• Mona Eltahawy. (Supplied)Source: Supplied
"Anger is the first of the seven sins. But anger has to be channeled and anger has to be accompanied by the other six sins," says feminist author Mona Eltahawy.
Sarah Malik

24 Oct 2019 - 8:21 AM  UPDATED 6 Mar 2020 - 9:08 AM

Mona Eltahawy is an Egyptian-born feminist and writer. She grew up in Saudi Arabia, Britain and later went on to become a journalist for Reuters in Egypt and Jerusalem. She was arrested after protesting in the 2011 Arab Spring, and live-tweeted her sexual assault at the hands of Egyptian security forces.

Her new book The Seven Necessary Sins for Women and Girls exhorts readers to embrace seven sins: to be angry, ambitious, profane, violent, attention-seeking, lustful, and powerful. Eltahawy talks to SBS Voices deputy editor Sarah Malik on anger, protest and why she loves the 'f' word.

What was the inspiration behind the The Seven Necessary Sins for Women and Girls?

I wanted to carve out a space for Muslim women in the iteration of the #MeToo movement, in February 2018. Just three or four months earlier at the end of 2017, white actresses spoke out against Harvey Weinstein. That was courageous. But #MeToo then become this very white, privileged, elite space and that was never its intention, because black feminist activist Tarana Burke started it in the US in 2006 for black women and girls. 

Five days of hearing all these heartbreaking stories from women after starting the viral hashtag #mosquemetoo, I went to the club. And this man groped me! I tugged at his shirt and he fell and I sat on top of him and I punched and punched and I beat the f*** out of him. Then I launched a hashtag #Ibeatmyassaulter which also went viral. That became another inspiration for the book.

Women are so savaged for embracing the sins you mention – ambition, lust, profanity. There’s a huge punishment for not knowing your place and not conforming to the good girl stereotype. How did you go from your upbringing in a conservative culture in Egypt, and living in Saudi Arabia and Britain to getting into punch ups in clubs? What was that journey like for you?

I get asked that a lot, especially by young women of colour. When I launched the book in New York a lot of the women were either Egyptian or of Muslim descent. My interlocutor who I was in conversation with also asked me.

My response was: It took me a long time to get to this. Many things brought me to this. Moving to Saudi Arabia and being traumatised into feminism in Saudi Arabia. Discovering feminist books while at university in Saudi Arabia. Then I became a journalist. I wanted to be a journalist since I was 16. Journalism for me represented freedom (it was ironic then that a male editor once advised me not to say f*ck on social media!) It was becoming a journalist and tapping into the injustices and forms of misogyny I specifically sought out to report on. I wanted to channel this rage at misogyny and the patriarchy somewhere. It was all the different countries I lived in and I recognised it in all the countries. Patriarchy is paramount. It is not specific to a particular place or faith background. Patriarchy is an octopus. The head of the octopus is patriarchy and the tentacles represents various forms of oppression patriarchy uses to keep us in place – white supremacy, capitalism, homophobia, ableism.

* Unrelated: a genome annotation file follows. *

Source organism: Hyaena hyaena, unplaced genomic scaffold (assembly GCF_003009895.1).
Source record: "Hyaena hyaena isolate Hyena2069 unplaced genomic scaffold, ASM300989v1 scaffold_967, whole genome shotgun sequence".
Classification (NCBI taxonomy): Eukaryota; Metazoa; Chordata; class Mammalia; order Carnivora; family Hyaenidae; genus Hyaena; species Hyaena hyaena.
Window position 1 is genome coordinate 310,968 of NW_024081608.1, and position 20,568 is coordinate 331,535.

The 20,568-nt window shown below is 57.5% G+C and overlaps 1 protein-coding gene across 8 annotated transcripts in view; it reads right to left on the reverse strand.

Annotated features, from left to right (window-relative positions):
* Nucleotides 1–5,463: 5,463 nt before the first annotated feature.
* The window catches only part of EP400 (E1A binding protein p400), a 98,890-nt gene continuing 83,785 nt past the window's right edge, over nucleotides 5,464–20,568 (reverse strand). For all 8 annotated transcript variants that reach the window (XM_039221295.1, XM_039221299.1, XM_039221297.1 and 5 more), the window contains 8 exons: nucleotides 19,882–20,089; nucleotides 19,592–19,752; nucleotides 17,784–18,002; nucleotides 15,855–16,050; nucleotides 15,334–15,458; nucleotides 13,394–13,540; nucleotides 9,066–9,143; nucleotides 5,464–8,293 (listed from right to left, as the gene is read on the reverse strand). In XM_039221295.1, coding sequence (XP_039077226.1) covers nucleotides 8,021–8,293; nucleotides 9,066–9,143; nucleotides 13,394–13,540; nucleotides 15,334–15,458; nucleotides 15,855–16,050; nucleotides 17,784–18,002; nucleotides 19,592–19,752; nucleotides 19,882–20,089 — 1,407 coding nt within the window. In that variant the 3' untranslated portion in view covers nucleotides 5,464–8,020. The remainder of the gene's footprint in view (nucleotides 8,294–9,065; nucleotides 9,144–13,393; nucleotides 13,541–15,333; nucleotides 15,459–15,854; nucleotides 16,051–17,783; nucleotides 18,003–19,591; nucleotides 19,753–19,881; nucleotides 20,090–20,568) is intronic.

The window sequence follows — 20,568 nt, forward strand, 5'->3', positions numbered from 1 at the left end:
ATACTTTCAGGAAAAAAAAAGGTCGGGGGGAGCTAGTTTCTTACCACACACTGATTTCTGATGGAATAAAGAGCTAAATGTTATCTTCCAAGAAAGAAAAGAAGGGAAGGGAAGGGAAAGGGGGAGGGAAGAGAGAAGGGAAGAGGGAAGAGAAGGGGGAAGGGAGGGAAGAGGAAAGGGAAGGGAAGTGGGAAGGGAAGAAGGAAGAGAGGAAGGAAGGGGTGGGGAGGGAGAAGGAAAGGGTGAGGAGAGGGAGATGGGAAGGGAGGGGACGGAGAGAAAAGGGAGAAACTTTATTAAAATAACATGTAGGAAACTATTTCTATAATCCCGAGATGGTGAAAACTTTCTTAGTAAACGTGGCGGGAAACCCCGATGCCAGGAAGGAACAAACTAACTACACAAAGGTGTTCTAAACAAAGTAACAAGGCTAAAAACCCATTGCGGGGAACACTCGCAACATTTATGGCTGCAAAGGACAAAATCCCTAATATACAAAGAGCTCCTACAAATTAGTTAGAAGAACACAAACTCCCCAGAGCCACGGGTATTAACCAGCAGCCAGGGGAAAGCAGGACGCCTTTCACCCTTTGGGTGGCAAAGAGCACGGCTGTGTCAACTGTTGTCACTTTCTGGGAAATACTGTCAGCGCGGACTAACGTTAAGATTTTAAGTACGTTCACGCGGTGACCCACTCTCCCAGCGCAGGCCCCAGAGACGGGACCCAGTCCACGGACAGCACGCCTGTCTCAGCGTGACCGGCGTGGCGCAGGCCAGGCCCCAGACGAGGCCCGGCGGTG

Is it like realising you are drowning and knowing there is no option but to reach for air?

Yes, it’s really realising the multiple waves in which patriarchy comes at you and thinking I am done with this f***ery and I am fighting back in any way I can. I tell young women now the best way to work on your muscles to fight back against this octopus of patriarchy is to develop feminism in three D’s: Defying, Disobeying and Disrupting. I encourage them to find ways to practise feminism in three D’s every day. Find a way you can defy. Find a way you can disobey and find a way you can disrupt. They can be tiny ways. It’s like lifting weights where you go from tiny weights to heavier weights. 

There’s that fear from a lot women in resisting patriarchy that there will be fear, loss, rejection and pain going down this path. But I think you show that anger can be channelled in a productive and powerful way, it can be even joyful. How joyful has this feminist path been for you, in living in your fullness?

There will be pain and there will be sadness, whether you fight back or not because that’s the consequences of patriarchy.

When you don’t express your anger, it gets internalised into sadness. As Audre Lorde says (Audre was black lesbian poet who lived in the US in the 1980’s): “Your silence will not protect you”. There will be pain anyway. Fight.